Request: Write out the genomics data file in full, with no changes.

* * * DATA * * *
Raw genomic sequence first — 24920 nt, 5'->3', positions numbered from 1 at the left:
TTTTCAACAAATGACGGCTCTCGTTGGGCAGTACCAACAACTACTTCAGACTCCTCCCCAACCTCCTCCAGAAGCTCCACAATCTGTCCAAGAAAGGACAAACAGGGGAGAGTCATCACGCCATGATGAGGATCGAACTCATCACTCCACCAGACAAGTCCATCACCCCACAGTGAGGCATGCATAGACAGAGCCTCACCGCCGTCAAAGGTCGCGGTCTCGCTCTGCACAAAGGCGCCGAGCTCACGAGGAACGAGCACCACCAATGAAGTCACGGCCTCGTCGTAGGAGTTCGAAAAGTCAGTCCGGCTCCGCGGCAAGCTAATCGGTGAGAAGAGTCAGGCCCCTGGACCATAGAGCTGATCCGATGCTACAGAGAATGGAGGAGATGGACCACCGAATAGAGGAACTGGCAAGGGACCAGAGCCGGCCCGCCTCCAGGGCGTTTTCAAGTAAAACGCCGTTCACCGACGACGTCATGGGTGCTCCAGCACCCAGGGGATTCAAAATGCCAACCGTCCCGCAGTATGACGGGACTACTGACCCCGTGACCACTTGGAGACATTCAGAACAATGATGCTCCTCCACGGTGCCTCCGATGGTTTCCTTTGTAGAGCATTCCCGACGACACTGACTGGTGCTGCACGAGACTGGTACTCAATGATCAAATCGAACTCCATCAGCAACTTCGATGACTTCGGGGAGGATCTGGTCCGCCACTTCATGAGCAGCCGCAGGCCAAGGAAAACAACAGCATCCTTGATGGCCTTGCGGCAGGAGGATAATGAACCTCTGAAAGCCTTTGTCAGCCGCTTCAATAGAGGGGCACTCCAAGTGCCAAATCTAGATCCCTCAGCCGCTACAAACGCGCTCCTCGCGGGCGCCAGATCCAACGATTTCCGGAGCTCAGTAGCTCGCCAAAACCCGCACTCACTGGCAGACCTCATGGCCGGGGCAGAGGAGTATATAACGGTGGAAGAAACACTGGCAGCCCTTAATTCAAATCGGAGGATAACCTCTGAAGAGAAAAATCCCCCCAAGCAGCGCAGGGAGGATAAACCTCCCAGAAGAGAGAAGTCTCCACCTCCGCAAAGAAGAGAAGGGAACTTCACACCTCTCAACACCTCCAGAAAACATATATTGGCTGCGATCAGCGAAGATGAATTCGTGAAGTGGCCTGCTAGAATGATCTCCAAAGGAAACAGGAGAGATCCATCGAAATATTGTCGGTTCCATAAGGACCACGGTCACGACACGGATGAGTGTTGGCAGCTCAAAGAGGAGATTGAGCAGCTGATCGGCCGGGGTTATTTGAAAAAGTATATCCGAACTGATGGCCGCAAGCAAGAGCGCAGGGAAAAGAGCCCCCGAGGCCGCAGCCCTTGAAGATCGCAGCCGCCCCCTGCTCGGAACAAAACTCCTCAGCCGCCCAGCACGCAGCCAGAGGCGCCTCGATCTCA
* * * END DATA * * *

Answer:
Raw genomic sequence first — 24920 nt, 5'->3', positions numbered from 1 at the left:
TTTTCAACAAATGACGGCTCTCGTTGGGCAGTACCAACAACTACTTCAGACTCCTCCCCAACCTCCTCCAGAAGCTCCACAATCTGTCCAAGAAAGGACAAACAGGGGAGAGTCATCACGCCATGATGAGGATCGAACTCATCACTCCACCAGACAAGTCCATCACCCCACAGTGAGGCATGCATAGACAGAGCCTCACCGCCGTCAAAGGTCGCGGTCTCGCTCTGCACAAAGGCGCCGAGCTCACGAGGAACGAGCACCACCAATGAAGTCACGGCCTCGTCGTAGGAGTTCGAAAAGTCAGTCCGGCTCCGCGGCAAGCTAATCGGTGAGAAGAGTCAGGCCCCTGGACCATAGAGCTGATCCGATGCTACAGAGAATGGAGGAGATGGACCACCGAATAGAGGAACTGGCAAGGGACCAGAGCCGGCCCGCCTCCAGGGCGTTTTCAAGTAAAACGCCGTTCACCGACGACGTCATGGGTGCTCCAGCACCCAGGGGATTCAAAATGCCAACCGTCCCGCAGTATGACGGGACTACTGACCCCGTGACCACTTGGAGACATTCAGAACAATGATGCTCCTCCACGGTGCCTCCGATGGTTTCCTTTGTAGAGCATTCCCGACGACACTGACTGGTGCTGCACGAGACTGGTACTCAATGATCAAATCGAACTCCATCAGCAACTTCGATGACTTCGGGGAGGATCTGGTCCGCCACTTCATGAGCAGCCGCAGGCCAAGGAAAACAACAGCATCCTTGATGGCCTTGCGGCAGGAGGATAATGAACCTCTGAAAGCCTTTGTCAGCCGCTTCAATAGAGGGGCACTCCAAGTGCCAAATCTAGATCCCTCAGCCGCTACAAACGCGCTCCTCGCGGGCGCCAGATCCAACGATTTCCGGAGCTCAGTAGCTCGCCAAAACCCGCACTCACTGGCAGACCTCATGGCCGGGGCAGAGGAGTATATAACGGTGGAAGAAACACTGGCAGCCCTTAATTCAAATCGGAGGATAACCTCTGAAGAGAAAAATCCCCCCAAGCAGCGCAGGGAGGATAAACCTCCCAGAAGAGAGAAGTCTCCACCTCCGCAAAGAAGAGAAGGGAACTTCACACCTCTCAACACCTCCAGAAAACATATATTGGCTGCGATCAGCGAAGATGAATTCGTGAAGTGGCCTGCTAGAATGATCTCCAAAGGAAACAGGAGAGATCCATCGAAATATTGTCGGTTCCATAAGGACCACGGTCACGACACGGATGAGTGTTGGCAGCTCAAAGAGGAGATTGAGCAGCTGATCGGCCGGGGTTATTTGAAAAAGTATATCCGAACTGATGGCCGCAAGCAAGAGCGCAGGGAAAAGAGCCCCCGAGGCCGCAGCCCTTGAAGATCGCAGCCGCCCCCTGCTCGGAACAAAACTCCTCAGCCGCCCAGCACGCAGCCAGAGGCGCCTCGATCTCA